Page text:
What about the kids?

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This one’s been weighing on my heart a lot lately. Even though I am only now feeling the physical effects of advancing CLL and facing treatment, I’ve had nearly two years to think about it. Sheila and I are filling an almost parent-like role for our two grandkids (5 & 7) right now; we take care of them sometimes 6  days a week. We feed them, pick them up from school, put them to bed and make sure they get their baths. At this point, they really have no understanding of my condition and I have no good ideas about how to share any of it with them.

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That’s my Grandpa & me. He died from a malignant brain tumor when I was 3 (back in 1967) and I had no idea that he was sick. All I knew was my best friend was suddenly gone and it deeply and negatively affected me for many years. I certainly don’t want to do that to them but don’t want to scare them or overwhelm them unnecessarily.

How do you talk to kids about scary stuff like cancer?

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2 responses »

  1. Having lost my paternal grandfather to kidney failure when I was still very young, and being a grandparent myself, this, honestly, scares the crap out of me every day. We never know when our time is up. The song “If Tomorrow Never Comes” by Garth Brooks, always comes to mind. The only thing I find comfort in is that every day of my life, I make sure she knows I love her and I document our time together in pictures and videos. I am typing this, in fact, as she and I are in a tent in my backyard having a camp out. If tomorrow is my last day, I know would miss watching her grow up, but I am thankful that we have the technology to allow her to grow up with the memories of our fun times together. That allows me to not be worried about having to bring a hard reality to her at such a young age (she’s 4).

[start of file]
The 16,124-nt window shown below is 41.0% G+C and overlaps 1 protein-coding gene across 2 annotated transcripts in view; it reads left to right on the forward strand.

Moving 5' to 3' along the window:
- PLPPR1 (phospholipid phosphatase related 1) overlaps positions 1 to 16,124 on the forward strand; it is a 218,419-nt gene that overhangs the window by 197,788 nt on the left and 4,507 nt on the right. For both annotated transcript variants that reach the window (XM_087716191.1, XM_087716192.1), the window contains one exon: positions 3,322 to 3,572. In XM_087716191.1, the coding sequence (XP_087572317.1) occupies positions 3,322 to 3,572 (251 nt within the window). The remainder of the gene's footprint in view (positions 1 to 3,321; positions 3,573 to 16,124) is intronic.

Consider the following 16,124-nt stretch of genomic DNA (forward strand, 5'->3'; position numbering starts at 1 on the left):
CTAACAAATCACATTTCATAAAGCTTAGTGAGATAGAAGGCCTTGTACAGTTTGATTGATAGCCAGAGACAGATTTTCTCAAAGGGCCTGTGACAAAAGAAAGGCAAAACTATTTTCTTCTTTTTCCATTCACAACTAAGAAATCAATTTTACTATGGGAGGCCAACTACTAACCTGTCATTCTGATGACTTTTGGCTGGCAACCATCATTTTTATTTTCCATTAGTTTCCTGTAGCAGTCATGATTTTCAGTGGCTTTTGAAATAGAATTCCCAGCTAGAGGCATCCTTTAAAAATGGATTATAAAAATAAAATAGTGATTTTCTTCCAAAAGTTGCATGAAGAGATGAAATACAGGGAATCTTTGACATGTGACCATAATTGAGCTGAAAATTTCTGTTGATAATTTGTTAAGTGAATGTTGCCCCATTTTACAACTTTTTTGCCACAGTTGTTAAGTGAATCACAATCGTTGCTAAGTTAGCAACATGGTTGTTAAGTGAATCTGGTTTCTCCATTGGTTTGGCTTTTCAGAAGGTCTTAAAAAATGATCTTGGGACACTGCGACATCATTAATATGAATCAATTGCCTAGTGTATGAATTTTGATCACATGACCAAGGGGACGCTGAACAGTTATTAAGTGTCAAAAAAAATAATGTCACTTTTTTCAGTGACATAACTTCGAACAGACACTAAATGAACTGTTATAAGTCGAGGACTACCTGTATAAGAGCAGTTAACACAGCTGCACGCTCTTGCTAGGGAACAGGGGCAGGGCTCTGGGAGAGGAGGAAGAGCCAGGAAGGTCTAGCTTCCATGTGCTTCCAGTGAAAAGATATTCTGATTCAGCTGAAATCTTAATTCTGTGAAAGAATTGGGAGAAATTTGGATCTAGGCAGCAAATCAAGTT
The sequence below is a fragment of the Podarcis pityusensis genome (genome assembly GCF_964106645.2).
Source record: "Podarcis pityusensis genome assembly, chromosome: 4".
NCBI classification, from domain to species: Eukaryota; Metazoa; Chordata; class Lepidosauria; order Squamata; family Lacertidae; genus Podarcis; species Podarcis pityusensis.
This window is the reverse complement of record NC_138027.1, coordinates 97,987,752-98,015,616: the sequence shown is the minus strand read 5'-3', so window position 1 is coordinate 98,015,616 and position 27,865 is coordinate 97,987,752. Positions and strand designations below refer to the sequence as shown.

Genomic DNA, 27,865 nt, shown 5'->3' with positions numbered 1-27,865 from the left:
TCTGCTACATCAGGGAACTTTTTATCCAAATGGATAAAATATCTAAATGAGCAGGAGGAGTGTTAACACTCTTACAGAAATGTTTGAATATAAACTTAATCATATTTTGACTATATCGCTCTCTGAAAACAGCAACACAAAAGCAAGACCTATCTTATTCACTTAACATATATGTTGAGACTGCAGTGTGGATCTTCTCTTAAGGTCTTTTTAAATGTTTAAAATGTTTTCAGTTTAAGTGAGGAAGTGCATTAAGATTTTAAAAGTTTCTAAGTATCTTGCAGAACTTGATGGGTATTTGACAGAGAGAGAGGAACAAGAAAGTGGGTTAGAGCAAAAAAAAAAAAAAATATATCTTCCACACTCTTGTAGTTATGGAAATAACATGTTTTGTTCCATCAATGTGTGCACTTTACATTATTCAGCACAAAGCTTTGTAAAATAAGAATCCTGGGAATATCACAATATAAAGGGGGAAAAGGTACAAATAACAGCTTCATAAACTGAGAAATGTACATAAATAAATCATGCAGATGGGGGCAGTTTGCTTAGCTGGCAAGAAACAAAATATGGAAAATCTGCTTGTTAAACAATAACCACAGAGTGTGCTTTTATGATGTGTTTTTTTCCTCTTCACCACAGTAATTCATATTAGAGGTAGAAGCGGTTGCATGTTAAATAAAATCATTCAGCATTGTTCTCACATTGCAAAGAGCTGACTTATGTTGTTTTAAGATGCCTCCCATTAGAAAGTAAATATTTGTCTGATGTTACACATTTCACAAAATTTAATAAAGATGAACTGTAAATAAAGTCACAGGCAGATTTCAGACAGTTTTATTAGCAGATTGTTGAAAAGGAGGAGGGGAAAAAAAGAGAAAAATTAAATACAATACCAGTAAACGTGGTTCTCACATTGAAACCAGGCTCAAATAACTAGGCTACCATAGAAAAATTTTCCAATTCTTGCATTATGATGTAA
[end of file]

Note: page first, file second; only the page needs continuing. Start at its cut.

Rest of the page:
I will be keeping you in my prayers, asking for meds you are on now to make this a non-issue. 🙂

    EdP.

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